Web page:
It is not required that participating organizations have pre-existing working relationships at the time of application; developing these relationships may be a targeted outcome. However, it is expected that a multi-site system-level approach will necessitate a design that extends beyond any single organizational entity, and that the study design will attend to the implications of meaningful differences in context, funding, internal policies, geography, and local regulations, etc. that influence implementation outcomes.

This FOA requires applications to propose multi-site studies involving two or more performance sites that are part of the targeted system or system of care (e.g., addiction clinics, FQHCs, juvenile justice systems). This FOA is intended to encourage conceptual and practical insights from efforts to examine implementation at a large scale. Beyond the multi-site requirement, this FOA does not require a predetermined minimum number of sites. However, projects should aim to test implementation approaches that can reasonably be expected to generalize beyond the sites involved, and applicants should describe the potential for system-level scale-up beyond the project. Proposed studies are expected to attend to the multi-level contextual factors that would be informative in understanding the generalizability of the proposed study. Applicants are expected to select the most rigorous study design appropriate for their research question and proposed settings. While randomized controlled trials are welcomed and encouraged, there are instances in which RCTs are neither optimal nor feasible for implementation research studies.  Selection of an alternative study design should be well-justified on the basis of appropriateness, relevance, rigor, and reproducibility.

This FOA is intended to support rigorous studies that will provide insights into large-scale implementation via multi-site studies. Specific examples of the types of research supported under this mechanism include, but are not limited to:

  • Rigorous designs evaluating innovative approaches to implementing large-scale change, including technology–based approaches
  • RCTs and/or other rigorous designs evaluating sustainable and scalable large-scale approaches to implementing health information technologies and clinical decision support (CDS) tools to enhance coordination and continuity of substance use care, including linkages across data systems that allow assessment of meaningful relevant outcomes (e.g., engagement in care, cause of death, etc.)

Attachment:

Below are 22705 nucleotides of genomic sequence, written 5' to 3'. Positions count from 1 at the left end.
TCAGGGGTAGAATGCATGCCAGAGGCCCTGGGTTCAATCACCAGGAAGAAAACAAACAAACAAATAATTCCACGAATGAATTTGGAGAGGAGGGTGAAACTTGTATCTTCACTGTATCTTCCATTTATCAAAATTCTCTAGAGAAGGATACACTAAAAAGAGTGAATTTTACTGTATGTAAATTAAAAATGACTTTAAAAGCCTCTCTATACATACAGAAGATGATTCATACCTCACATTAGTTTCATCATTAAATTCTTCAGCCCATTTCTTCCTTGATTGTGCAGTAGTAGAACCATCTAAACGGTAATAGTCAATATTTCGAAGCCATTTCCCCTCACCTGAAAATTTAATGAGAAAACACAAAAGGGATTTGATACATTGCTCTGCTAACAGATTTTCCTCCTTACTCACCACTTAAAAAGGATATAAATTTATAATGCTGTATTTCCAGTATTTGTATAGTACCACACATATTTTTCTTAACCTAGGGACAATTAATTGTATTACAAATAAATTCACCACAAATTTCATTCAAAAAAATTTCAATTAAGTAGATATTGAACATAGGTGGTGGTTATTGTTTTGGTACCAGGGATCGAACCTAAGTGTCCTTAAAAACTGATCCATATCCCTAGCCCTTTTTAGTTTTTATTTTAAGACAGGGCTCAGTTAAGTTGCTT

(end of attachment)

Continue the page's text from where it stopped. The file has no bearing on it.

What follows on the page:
• RCTs and/or other rigorous designs comparing multiple change strategies or attempting to determine “active ingredients”  or “minimal intervention needed to produce change (MINC)” in existing change interventions, strategies, frameworks, or models
  • Longitudinal designs addressing the sustainability of the targeted improvements in evidence-based practice, de-implementation of existing non-evidenced based programs or practices, or phased implementation of multiple EBPs
  • Tests of new or evidence-based operating systems or implementation models for large-scale delivery of evidence-based drug abuse treatment or prevention interventions in novel systems and settings (e.g., primary care, juvenile justice, child welfare, criminal justice)
  • Studies that take advantage of policy changes and/or new  practice guidelines for addressing behavioral health and provide opportunities for innovative approaches to large-scale implementation of drug abuse prevention and treatment services (e.g., the Affordable Care Act Community Benefit requirement, Bright Futures guidelines for well-child visits, coordinated care through Accountable Care Organizations)

All applications that propose analyses of costs or financing should be consistent with current NIH priorities for health economics research. Seehttps://grants.nih.gov/grants/guide/notice-files/NOT-OD-16-025.html for more details.

This FOA is a Collaborative Research on Addiction at NIH (CRAN) Initiative. Addiction-related research has traditionally been supported separately by the National Institute on Drug Abuse (NIDA), National Institute on Alcohol Abuse and Alcoholism (NIAAA), and, in specific areas, by National Cancer Institute (NCI). In 2012, the CRAN initiative was conceived as a trans-NIH partnership involving NIDA, NIAAA, and NCI to facilitate a functional integration of support for the research related to substance use, abuse, and addiction.  The main goal for CRAN is to create strong collaborative framework that enables NIDA, NIAAA, and NCI to pool resources and expertise in order to create synergies in addiction science, address new research opportunities, and meet public health needs.  CRAN currently supports FOAs that promote collaborative research on crosscutting topics relevant to alcohol, tobacco, and other drug (ATOD) use.  Applications that address multiple substances of abuse are encouraged through this FOA. More details on the CRAN and CRAN priorities can be found at: http://addictionresearch.nih.gov/cran-strategic-plan-2016-2021

Deadlines for both FOAs:  December 15, 2016; July 18, 2017; November 13, 2017; July 17, 2018; November 13, 2018; July 17, 2019; November 13, 2019; July 17, 2020; November 13, 2020

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Filed Under: Funding Opportunities